One bad ass cardinal!

FeederWatch Jan 4-5

Weather and Effort: January 4, 2008
When did you watch your feeders?
Day 1: morning afternoon
Day 2: morning
Estimated cumulative time: 1 to 4 hours
Daylight temperature: -9 to 0° C (15 to 32° F) low
-9 to 0° C (15 to 32° F) high
Daylight precipitation: None - -
Total depth of ice/snow cover: Under 5 cm (under 2")

Checklist for FeederWatch Illinois Birds

Cooper's Hawk1
Mourning Dove8
Red-bellied Woodpecker1
Downy Woodpecker1
European Starling10
American Tree Sparrow2
Song Sparrow1
White-crowned Sparrow2
Dark-eyed Junco12
Northern Cardinal3
Brown-headed Cowbird11
House Finch32 (1 with eye disease)
Common Redpoll1 Confirmed
American Goldfinch3 (0 with eye disease)
House Sparrow8

Thursday, January 3, 2008

Can't Get Enough of Cardinals

The 3 Northern Cardinals were back today, and I just can't get enough of them, particularly the Mrs.!

We have lift-off!
We have liftoff!

Warming up in the sun (if that's possible at 9 degrees F)
Basking in the winter sun

Brrrr! She looks cold!
Hoppity Hop Hop

A Woodpecker Day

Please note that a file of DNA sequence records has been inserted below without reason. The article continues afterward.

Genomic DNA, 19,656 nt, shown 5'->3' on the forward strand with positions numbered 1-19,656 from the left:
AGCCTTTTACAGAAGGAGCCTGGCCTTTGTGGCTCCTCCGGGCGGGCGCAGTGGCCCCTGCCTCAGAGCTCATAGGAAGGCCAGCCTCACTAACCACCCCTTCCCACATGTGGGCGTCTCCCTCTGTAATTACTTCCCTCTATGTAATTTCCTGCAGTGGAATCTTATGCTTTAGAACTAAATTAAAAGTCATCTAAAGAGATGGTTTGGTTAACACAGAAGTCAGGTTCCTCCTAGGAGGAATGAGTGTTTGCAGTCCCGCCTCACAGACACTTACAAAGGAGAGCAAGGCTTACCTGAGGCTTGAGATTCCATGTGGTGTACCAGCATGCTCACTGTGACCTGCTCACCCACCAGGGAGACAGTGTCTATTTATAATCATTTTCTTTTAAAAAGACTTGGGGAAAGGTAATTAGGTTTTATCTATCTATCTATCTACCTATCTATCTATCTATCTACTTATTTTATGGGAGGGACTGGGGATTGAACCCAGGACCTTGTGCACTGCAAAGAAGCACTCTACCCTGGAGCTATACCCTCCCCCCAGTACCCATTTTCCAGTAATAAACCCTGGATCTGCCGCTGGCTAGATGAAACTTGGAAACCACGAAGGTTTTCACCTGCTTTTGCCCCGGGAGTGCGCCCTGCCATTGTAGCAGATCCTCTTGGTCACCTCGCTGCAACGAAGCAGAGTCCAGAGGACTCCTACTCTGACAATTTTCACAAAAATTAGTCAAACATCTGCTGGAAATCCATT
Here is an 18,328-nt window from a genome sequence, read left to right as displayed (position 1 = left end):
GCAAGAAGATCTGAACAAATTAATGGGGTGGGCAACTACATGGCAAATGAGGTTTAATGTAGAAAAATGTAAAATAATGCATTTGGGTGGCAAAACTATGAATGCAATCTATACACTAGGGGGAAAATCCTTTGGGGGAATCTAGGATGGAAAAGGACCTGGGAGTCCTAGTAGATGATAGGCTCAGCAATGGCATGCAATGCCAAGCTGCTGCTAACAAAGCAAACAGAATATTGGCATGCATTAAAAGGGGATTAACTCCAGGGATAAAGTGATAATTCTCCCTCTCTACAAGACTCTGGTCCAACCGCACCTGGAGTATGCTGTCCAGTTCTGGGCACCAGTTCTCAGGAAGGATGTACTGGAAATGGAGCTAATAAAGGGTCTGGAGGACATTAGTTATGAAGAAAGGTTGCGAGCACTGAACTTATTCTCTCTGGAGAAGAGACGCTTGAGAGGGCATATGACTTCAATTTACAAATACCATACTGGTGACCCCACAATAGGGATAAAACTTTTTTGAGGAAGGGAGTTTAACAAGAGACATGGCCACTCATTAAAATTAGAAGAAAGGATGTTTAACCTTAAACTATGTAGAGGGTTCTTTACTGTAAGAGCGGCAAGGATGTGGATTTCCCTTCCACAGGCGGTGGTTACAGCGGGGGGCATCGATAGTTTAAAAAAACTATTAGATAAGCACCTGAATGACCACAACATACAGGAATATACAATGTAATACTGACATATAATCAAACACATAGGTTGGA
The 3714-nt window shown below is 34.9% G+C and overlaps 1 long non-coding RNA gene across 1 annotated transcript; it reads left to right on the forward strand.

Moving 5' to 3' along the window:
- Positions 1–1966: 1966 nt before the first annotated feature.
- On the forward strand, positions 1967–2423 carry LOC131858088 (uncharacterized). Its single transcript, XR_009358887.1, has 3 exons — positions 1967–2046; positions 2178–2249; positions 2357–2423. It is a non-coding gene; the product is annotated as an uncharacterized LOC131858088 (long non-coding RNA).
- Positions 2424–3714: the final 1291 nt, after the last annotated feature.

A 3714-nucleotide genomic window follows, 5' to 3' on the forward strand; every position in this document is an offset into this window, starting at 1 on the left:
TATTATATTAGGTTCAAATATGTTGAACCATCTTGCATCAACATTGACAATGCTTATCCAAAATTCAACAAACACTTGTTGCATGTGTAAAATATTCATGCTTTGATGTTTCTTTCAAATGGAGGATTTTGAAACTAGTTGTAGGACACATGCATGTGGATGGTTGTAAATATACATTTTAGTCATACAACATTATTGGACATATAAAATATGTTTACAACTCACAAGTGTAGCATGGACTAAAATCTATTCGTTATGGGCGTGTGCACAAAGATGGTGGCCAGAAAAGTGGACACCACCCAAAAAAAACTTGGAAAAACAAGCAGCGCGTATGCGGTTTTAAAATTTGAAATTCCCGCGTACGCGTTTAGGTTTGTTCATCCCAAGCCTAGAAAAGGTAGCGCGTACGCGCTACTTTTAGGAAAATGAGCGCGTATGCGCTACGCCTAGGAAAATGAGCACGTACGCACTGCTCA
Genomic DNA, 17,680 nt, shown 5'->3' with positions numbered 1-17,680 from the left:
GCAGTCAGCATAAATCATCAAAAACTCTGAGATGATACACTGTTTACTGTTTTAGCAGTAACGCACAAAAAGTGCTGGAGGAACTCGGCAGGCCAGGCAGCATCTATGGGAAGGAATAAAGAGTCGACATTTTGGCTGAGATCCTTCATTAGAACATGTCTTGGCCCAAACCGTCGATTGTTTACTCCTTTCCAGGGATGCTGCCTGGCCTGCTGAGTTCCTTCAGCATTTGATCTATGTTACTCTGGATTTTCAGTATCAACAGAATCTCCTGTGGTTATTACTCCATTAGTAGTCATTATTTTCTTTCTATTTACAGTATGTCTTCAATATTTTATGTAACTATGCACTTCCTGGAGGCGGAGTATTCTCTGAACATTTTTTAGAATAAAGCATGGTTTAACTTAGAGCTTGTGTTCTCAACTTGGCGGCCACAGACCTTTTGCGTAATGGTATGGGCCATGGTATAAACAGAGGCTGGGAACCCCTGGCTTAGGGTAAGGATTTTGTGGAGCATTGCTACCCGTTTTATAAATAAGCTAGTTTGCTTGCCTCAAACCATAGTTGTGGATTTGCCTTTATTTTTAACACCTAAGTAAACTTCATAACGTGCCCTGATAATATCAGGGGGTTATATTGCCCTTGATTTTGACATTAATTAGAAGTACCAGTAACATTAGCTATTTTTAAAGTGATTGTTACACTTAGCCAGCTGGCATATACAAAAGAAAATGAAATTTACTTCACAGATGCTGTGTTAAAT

Wow! Out of nowhere, I had not one, but TWO woodpeckers in my yard today! They're so much fun. I'd never seen a real woodpecker before I started bird watching. (My dad would argue, but Woody Woodpecker doesn't count).

The Downy woodpecker has visited me once before. He stopped back today for a nibble on the nut/fruit/seed bell that I hung out last night.

These first two shots were digiscoped with the Canon PowerShot A570IS point-n-shoot camera.

Downy Woodpecker

Look at that head go!!
Look at that head go!!

This next one was taken with my Canon Digital Rebel XTi and the 300mm lens.

Downy Woodpecker

I was pretty excited to see the Downy - I mean, who wouldn't be? I'd have called it an awesome back yard birding day as it was, but as I randomly scanned my tree with the binoculars, a red head popped out at me - and it wasn't a cardinal!

Red-bellied Woodpecker
Digiscoped - point n shoot

A red-bellied woodpecker!! Woohoo, new bird! These shots were taken with the Rebel and the 300mm:

Red-bellied Woodpecker

Red-bellied Woodpecker

Red-bellied Woodpecker